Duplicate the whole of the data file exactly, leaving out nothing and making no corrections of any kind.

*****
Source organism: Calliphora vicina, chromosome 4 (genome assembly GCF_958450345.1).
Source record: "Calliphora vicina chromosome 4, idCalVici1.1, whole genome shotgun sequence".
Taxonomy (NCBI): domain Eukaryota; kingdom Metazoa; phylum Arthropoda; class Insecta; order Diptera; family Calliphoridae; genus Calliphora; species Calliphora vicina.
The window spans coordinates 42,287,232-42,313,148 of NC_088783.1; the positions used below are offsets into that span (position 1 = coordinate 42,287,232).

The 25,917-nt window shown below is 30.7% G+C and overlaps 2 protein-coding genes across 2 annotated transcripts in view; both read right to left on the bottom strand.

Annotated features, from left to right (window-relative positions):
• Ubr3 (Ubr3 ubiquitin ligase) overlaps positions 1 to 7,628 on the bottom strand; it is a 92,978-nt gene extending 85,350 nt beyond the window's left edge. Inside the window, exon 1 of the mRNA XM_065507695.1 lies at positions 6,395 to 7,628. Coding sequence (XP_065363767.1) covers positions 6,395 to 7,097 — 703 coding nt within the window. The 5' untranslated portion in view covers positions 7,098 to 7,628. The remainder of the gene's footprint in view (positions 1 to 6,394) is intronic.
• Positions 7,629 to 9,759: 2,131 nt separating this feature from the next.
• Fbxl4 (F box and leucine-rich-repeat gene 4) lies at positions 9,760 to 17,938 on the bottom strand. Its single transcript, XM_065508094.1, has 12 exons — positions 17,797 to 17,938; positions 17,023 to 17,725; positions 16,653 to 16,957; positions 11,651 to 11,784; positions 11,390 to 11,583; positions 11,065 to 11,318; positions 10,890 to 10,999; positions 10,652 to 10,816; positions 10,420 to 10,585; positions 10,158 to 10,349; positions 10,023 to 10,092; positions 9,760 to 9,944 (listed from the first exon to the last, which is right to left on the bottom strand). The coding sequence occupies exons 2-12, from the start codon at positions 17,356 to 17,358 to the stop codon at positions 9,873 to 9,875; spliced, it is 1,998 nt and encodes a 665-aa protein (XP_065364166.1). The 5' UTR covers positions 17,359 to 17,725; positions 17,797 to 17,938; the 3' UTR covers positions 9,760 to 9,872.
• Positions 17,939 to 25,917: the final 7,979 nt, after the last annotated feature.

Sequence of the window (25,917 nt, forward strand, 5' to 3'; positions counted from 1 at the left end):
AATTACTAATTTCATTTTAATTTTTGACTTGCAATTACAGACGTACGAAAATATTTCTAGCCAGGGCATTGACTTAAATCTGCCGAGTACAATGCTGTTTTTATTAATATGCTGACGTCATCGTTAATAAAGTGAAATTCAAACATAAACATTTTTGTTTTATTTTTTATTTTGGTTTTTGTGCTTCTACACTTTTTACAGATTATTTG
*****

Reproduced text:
Source organism: Calliphora vicina, chromosome 4 (genome assembly GCF_958450345.1).
Source record: "Calliphora vicina chromosome 4, idCalVici1.1, whole genome shotgun sequence".
Taxonomy (NCBI): domain Eukaryota; kingdom Metazoa; phylum Arthropoda; class Insecta; order Diptera; family Calliphoridae; genus Calliphora; species Calliphora vicina.
The window spans coordinates 42,287,232-42,313,148 of NC_088783.1; the positions used below are offsets into that span (position 1 = coordinate 42,287,232).

The 25,917-nt window shown below is 30.7% G+C and overlaps 2 protein-coding genes across 2 annotated transcripts in view; both read right to left on the bottom strand.

Annotated features, from left to right (window-relative positions):
• Ubr3 (Ubr3 ubiquitin ligase) overlaps positions 1 to 7,628 on the bottom strand; it is a 92,978-nt gene extending 85,350 nt beyond the window's left edge. Inside the window, exon 1 of the mRNA XM_065507695.1 lies at positions 6,395 to 7,628. Coding sequence (XP_065363767.1) covers positions 6,395 to 7,097 — 703 coding nt within the window. The 5' untranslated portion in view covers positions 7,098 to 7,628. The remainder of the gene's footprint in view (positions 1 to 6,394) is intronic.
• Positions 7,629 to 9,759: 2,131 nt separating this feature from the next.
• Fbxl4 (F box and leucine-rich-repeat gene 4) lies at positions 9,760 to 17,938 on the bottom strand. Its single transcript, XM_065508094.1, has 12 exons — positions 17,797 to 17,938; positions 17,023 to 17,725; positions 16,653 to 16,957; positions 11,651 to 11,784; positions 11,390 to 11,583; positions 11,065 to 11,318; positions 10,890 to 10,999; positions 10,652 to 10,816; positions 10,420 to 10,585; positions 10,158 to 10,349; positions 10,023 to 10,092; positions 9,760 to 9,944 (listed from the first exon to the last, which is right to left on the bottom strand). The coding sequence occupies exons 2-12, from the start codon at positions 17,356 to 17,358 to the stop codon at positions 9,873 to 9,875; spliced, it is 1,998 nt and encodes a 665-aa protein (XP_065364166.1). The 5' UTR covers positions 17,359 to 17,725; positions 17,797 to 17,938; the 3' UTR covers positions 9,760 to 9,872.
• Positions 17,939 to 25,917: the final 7,979 nt, after the last annotated feature.

Sequence of the window (25,917 nt, forward strand, 5' to 3'; positions counted from 1 at the left end):
AATTACTAATTTCATTTTAATTTTTGACTTGCAATTACAGACGTACGAAAATATTTCTAGCCAGGGCATTGACTTAAATCTGCCGAGTACAATGCTGTTTTTATTAATATGCTGACGTCATCGTTAATAAAGTGAAATTCAAACATAAACATTTTTGTTTTATTTTTTATTTTGGTTTTTGTGCTTCTACACTTTTTACAGATTATTTG